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Topped by the U.S. Supreme Court's decision to review whether individuals can obtain premium subsidies to buy health insurance in federal exchanges, developments related to the health care reform law dominated 2014.
The first major one of the year came in February, when the Treasury Department temporarily eased a Patient Protection and Affordable Care Act provision and earlier rules mandating that employers offer coverage or be liable for a financial penalty starting in 2015.
In the final rules, Treasury said large companies — those with at least 100 employees — would not be liable for the law's $2,000 per employee penalty in 2015 if they extend health coverage to at least 70% of their full-time workers. Treasury delayed its earlier 95% coverage requirement to 2016.
Treasury also exempted employers with 50-99 employees from the coverage requirement until 2016.
In May, regulators said enrollment in public exchanges hit 8 million, a sign that technology-related problems that crippled many of the exchanges following their launch in October 2013, were largely resolved.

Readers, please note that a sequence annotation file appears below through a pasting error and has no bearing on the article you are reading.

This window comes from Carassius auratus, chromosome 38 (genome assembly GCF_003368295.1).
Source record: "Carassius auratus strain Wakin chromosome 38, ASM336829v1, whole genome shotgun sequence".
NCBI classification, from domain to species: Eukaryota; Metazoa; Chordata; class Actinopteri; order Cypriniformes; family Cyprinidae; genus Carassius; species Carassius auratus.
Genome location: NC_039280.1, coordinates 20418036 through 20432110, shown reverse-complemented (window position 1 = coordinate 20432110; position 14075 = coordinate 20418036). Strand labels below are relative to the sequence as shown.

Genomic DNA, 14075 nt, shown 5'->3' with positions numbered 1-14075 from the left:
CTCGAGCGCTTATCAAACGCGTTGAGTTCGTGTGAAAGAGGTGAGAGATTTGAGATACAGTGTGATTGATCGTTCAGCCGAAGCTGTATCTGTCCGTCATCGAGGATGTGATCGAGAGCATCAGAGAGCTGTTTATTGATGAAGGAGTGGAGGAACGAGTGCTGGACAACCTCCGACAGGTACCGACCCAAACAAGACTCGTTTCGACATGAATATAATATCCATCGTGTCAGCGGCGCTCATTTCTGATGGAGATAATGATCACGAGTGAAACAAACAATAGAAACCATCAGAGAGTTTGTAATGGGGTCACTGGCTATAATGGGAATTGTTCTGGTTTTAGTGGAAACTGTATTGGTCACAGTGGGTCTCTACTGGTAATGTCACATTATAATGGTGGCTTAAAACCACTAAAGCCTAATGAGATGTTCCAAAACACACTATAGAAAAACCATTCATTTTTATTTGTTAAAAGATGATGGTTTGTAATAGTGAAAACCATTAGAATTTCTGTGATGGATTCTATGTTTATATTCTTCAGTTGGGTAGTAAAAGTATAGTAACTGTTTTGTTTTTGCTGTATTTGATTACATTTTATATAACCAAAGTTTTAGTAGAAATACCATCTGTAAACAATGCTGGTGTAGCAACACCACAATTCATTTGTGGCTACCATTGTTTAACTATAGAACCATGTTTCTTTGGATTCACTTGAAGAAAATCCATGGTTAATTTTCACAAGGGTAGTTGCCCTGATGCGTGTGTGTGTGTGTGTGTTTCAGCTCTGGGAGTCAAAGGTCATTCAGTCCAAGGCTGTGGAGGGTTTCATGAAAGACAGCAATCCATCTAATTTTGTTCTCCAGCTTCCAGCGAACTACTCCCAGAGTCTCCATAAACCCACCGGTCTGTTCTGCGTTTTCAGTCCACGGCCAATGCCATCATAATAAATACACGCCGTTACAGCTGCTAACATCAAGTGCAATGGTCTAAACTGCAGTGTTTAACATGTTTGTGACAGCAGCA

In November, though, regulators, put the exchange enrollment figure at 6.7 million, with much of the enrollment decline due to enrollees not paying premiums. In addition, administration officials acknowledged that about 400,000 people with stand-alone dental plans were incorrectly counted as having secured health coverage through the health insurance exchanges.
Among other major benefits management-related developments in 2014:
A year after the U.S. Supreme Court struck down provisions of a 1996 law that defined marriage as the union of one man and one woman, the ramifications continued. For example, numerous federal courts in 2014 struck down various state laws banning same-sex marriages.
In addition, the Internal Revenue Service made it clear that employers must offer married same-sex couples the same pension and retirement plans that they provide to opposite-sex couples as of June 26, 2013, the date of the Supreme Court ruling in United States v. Edith Windsor, the landmark case.
In May, consultant Accenture P.L.C. projected that private health insurance exchange enrollment could hit 40 million by 2018, up from a projected 9 million next year, and private exchanges proved popular among employers.